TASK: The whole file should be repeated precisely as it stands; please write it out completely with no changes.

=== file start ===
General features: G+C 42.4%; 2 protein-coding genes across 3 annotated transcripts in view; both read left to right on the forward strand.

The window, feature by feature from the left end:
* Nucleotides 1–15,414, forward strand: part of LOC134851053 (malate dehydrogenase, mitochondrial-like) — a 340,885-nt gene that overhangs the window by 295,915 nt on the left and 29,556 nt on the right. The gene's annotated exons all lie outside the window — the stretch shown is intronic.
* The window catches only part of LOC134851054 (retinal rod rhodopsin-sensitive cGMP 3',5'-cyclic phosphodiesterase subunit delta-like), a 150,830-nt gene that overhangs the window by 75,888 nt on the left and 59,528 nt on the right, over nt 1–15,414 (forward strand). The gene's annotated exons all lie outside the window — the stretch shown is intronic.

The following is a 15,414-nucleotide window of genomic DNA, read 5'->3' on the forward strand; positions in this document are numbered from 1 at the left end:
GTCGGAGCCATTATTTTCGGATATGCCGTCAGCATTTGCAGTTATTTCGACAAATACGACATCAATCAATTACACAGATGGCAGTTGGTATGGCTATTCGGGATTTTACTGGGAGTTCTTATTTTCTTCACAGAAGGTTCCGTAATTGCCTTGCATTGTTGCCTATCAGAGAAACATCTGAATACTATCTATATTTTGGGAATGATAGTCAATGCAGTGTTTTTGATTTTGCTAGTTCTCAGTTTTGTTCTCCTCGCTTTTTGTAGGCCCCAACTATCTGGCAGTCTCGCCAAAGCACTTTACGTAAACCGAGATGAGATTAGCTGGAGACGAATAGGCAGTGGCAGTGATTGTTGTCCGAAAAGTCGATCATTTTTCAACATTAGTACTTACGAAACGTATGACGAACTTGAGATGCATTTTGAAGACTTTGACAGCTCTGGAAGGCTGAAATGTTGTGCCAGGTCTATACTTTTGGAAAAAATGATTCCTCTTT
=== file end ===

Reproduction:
General features: G+C 42.4%; 2 protein-coding genes across 3 annotated transcripts in view; both read left to right on the forward strand.

The window, feature by feature from the left end:
* Nucleotides 1–15,414, forward strand: part of LOC134851053 (malate dehydrogenase, mitochondrial-like) — a 340,885-nt gene that overhangs the window by 295,915 nt on the left and 29,556 nt on the right. The gene's annotated exons all lie outside the window — the stretch shown is intronic.
* The window catches only part of LOC134851054 (retinal rod rhodopsin-sensitive cGMP 3',5'-cyclic phosphodiesterase subunit delta-like), a 150,830-nt gene that overhangs the window by 75,888 nt on the left and 59,528 nt on the right, over nt 1–15,414 (forward strand). The gene's annotated exons all lie outside the window — the stretch shown is intronic.

The following is a 15,414-nucleotide window of genomic DNA, read 5'->3' on the forward strand; positions in this document are numbered from 1 at the left end:
GTCGGAGCCATTATTTTCGGATATGCCGTCAGCATTTGCAGTTATTTCGACAAATACGACATCAATCAATTACACAGATGGCAGTTGGTATGGCTATTCGGGATTTTACTGGGAGTTCTTATTTTCTTCACAGAAGGTTCCGTAATTGCCTTGCATTGTTGCCTATCAGAGAAACATCTGAATACTATCTATATTTTGGGAATGATAGTCAATGCAGTGTTTTTGATTTTGCTAGTTCTCAGTTTTGTTCTCCTCGCTTTTTGTAGGCCCCAACTATCTGGCAGTCTCGCCAAAGCACTTTACGTAAACCGAGATGAGATTAGCTGGAGACGAATAGGCAGTGGCAGTGATTGTTGTCCGAAAAGTCGATCATTTTTCAACATTAGTACTTACGAAACGTATGACGAACTTGAGATGCATTTTGAAGACTTTGACAGCTCTGGAAGGCTGAAATGTTGTGCCAGGTCTATACTTTTGGAAAAAATGATTCCTCTTT